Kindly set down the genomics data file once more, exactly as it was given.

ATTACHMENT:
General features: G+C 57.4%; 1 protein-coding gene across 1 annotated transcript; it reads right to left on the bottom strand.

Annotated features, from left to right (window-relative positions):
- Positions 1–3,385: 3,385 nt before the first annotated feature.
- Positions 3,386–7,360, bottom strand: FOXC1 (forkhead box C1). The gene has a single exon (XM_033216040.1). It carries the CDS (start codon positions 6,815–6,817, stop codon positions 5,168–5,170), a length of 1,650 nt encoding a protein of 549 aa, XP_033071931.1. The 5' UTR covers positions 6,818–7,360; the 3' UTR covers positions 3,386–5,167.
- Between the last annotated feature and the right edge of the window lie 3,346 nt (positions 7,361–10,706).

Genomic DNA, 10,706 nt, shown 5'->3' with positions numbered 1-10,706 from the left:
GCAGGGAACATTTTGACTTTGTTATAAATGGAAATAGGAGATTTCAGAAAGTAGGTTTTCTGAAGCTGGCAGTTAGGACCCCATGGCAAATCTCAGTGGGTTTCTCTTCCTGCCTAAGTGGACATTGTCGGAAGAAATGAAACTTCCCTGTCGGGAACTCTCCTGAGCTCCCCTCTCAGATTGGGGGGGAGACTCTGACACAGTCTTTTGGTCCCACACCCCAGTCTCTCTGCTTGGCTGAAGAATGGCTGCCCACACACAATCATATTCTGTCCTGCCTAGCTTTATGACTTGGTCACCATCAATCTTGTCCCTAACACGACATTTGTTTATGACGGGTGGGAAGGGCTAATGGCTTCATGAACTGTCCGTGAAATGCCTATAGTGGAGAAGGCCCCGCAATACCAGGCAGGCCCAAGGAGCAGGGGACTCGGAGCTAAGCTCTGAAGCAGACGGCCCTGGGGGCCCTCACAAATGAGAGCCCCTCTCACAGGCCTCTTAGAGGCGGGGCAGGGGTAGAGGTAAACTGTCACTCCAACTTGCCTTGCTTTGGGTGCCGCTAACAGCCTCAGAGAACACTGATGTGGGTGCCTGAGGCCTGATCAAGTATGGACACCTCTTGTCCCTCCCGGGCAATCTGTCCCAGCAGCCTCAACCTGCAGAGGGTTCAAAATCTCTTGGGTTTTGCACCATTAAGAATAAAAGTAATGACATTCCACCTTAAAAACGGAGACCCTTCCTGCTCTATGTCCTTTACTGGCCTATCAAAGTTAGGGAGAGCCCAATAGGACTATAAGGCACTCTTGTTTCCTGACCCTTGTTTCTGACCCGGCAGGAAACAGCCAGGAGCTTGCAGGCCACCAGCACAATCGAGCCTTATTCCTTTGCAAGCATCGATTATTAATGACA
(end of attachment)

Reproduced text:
General features: G+C 57.4%; 1 protein-coding gene across 1 annotated transcript; it reads right to left on the bottom strand.

Annotated features, from left to right (window-relative positions):
- Positions 1–3,385: 3,385 nt before the first annotated feature.
- Positions 3,386–7,360, bottom strand: FOXC1 (forkhead box C1). The gene has a single exon (XM_033216040.1). It carries the CDS (start codon positions 6,815–6,817, stop codon positions 5,168–5,170), a length of 1,650 nt encoding a protein of 549 aa, XP_033071931.1. The 5' UTR covers positions 6,818–7,360; the 3' UTR covers positions 3,386–5,167.
- Between the last annotated feature and the right edge of the window lie 3,346 nt (positions 7,361–10,706).

Genomic DNA, 10,706 nt, shown 5'->3' with positions numbered 1-10,706 from the left:
GCAGGGAACATTTTGACTTTGTTATAAATGGAAATAGGAGATTTCAGAAAGTAGGTTTTCTGAAGCTGGCAGTTAGGACCCCATGGCAAATCTCAGTGGGTTTCTCTTCCTGCCTAAGTGGACATTGTCGGAAGAAATGAAACTTCCCTGTCGGGAACTCTCCTGAGCTCCCCTCTCAGATTGGGGGGGAGACTCTGACACAGTCTTTTGGTCCCACACCCCAGTCTCTCTGCTTGGCTGAAGAATGGCTGCCCACACACAATCATATTCTGTCCTGCCTAGCTTTATGACTTGGTCACCATCAATCTTGTCCCTAACACGACATTTGTTTATGACGGGTGGGAAGGGCTAATGGCTTCATGAACTGTCCGTGAAATGCCTATAGTGGAGAAGGCCCCGCAATACCAGGCAGGCCCAAGGAGCAGGGGACTCGGAGCTAAGCTCTGAAGCAGACGGCCCTGGGGGCCCTCACAAATGAGAGCCCCTCTCACAGGCCTCTTAGAGGCGGGGCAGGGGTAGAGGTAAACTGTCACTCCAACTTGCCTTGCTTTGGGTGCCGCTAACAGCCTCAGAGAACACTGATGTGGGTGCCTGAGGCCTGATCAAGTATGGACACCTCTTGTCCCTCCCGGGCAATCTGTCCCAGCAGCCTCAACCTGCAGAGGGTTCAAAATCTCTTGGGTTTTGCACCATTAAGAATAAAAGTAATGACATTCCACCTTAAAAACGGAGACCCTTCCTGCTCTATGTCCTTTACTGGCCTATCAAAGTTAGGGAGAGCCCAATAGGACTATAAGGCACTCTTGTTTCCTGACCCTTGTTTCTGACCCGGCAGGAAACAGCCAGGAGCTTGCAGGCCACCAGCACAATCGAGCCTTATTCCTTTGCAAGCATCGATTATTAATGACA